Did they or didn’t they? In a prurient age, we seem to need to know whether the intense relationship between Brahms and the wife of his friend and fellow-composer, Robert Schumann, was consummated.
This Winchester Festival recital, devised by pianist Lucy Parham and also featuring actors Juliet Stevenson and Henry Goodman, did not directly address the question but left little doubt that the answer is no, although Brahms wished otherwise.
Whatever the truth, the relationship helped produce some of the most profound music ever written.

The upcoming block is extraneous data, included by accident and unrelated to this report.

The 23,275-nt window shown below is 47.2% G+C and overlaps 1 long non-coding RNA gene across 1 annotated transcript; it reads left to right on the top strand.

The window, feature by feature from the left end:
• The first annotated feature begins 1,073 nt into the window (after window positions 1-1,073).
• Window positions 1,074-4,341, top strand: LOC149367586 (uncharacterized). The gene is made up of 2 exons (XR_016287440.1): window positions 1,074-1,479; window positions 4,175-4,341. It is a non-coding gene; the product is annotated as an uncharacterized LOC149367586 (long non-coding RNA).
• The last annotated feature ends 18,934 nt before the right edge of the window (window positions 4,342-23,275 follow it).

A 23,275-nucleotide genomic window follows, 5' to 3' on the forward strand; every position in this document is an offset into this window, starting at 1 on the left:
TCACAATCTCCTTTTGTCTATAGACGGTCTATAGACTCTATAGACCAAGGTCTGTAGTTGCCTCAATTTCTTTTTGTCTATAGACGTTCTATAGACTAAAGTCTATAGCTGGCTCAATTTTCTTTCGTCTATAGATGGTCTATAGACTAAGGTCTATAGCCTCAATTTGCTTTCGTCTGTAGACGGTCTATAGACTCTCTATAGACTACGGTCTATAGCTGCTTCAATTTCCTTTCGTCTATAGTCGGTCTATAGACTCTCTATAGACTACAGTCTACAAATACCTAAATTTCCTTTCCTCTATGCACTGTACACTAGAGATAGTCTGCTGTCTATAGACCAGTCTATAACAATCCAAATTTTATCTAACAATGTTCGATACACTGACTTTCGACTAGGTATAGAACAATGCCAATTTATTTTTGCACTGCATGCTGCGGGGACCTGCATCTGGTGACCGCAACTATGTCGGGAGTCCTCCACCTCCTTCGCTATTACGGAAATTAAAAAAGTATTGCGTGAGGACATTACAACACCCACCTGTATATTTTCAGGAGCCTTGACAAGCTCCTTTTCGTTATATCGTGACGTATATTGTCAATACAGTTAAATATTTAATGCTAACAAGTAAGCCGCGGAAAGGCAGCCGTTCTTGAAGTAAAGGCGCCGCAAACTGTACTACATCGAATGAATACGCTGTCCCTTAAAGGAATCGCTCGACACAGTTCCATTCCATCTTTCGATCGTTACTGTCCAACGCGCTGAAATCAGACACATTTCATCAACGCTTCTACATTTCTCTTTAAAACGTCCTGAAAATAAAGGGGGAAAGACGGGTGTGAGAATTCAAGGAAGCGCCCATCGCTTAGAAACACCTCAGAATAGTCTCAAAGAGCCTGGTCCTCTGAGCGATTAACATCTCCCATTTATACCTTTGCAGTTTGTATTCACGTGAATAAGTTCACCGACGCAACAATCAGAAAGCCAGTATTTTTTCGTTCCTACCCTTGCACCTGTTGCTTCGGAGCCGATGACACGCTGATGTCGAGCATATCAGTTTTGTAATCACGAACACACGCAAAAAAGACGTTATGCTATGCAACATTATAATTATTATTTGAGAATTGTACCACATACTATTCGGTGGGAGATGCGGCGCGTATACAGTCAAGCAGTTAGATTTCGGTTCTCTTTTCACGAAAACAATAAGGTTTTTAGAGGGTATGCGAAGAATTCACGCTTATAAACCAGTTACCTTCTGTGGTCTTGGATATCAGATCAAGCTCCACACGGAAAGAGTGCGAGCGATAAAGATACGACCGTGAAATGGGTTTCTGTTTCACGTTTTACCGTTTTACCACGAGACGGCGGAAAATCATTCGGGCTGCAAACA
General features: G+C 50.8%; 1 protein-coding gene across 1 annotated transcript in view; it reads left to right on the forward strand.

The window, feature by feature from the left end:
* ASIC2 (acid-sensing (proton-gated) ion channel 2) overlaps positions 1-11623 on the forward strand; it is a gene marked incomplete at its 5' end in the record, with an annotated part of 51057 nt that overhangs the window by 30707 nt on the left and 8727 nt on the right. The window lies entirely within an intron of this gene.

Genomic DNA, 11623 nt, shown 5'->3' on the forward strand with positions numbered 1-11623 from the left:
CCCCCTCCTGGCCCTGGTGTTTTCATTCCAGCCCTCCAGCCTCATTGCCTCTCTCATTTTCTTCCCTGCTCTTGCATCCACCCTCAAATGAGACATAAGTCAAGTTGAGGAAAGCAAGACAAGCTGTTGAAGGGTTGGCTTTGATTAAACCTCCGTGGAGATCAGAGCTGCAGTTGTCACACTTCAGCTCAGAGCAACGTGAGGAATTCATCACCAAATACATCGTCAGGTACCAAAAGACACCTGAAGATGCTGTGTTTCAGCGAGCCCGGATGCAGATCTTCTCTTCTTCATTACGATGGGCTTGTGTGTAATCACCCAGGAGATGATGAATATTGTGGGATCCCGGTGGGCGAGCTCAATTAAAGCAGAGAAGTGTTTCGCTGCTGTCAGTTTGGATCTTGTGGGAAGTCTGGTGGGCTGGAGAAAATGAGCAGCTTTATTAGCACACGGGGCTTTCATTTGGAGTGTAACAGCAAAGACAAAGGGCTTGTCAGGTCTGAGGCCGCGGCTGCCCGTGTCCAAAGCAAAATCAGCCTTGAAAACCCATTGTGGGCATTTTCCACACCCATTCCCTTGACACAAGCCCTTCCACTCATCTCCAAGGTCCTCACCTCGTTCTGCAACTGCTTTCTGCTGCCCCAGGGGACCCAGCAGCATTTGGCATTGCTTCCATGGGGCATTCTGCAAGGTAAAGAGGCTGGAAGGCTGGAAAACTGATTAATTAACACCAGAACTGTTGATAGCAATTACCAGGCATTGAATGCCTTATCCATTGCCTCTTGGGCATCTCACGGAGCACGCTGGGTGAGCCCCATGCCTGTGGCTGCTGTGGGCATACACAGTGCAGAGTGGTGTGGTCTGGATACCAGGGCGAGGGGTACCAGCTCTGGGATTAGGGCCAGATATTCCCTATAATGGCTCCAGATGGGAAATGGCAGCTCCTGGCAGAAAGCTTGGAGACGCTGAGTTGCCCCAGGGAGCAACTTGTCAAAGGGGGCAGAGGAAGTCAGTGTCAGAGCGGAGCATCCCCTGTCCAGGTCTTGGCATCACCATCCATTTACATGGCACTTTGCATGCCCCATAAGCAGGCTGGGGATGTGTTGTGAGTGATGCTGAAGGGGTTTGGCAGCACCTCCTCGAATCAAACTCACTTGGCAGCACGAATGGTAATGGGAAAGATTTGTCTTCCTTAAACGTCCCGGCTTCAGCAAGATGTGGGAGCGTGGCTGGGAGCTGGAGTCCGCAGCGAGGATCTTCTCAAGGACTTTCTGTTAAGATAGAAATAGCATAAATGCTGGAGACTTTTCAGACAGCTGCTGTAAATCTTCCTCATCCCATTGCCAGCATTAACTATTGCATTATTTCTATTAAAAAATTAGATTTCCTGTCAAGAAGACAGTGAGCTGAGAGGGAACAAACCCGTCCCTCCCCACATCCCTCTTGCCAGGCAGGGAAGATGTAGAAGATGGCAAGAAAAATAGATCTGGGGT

In reading various characters’ words, Stevenson was all delicate nuance, dovetailing perfectly with the more upfront Goodman (on Arturo Ui’s Chichester night off). But the programme was devised by Parham and her playing of music reflecting the relationships was the key.
Nothing was more passionate than part of Robert’s second sonata, nothing more poignant than Clara’s own Nocturne, nothing more expressive than Brahms’s Intermezzo, Op 119 No 1, with its troubled, regretful dissonances.
And the tension involved in having two creative artists in one marriage was sharply expressed: ‘Marriage kills the creative spirit,’ said Robert.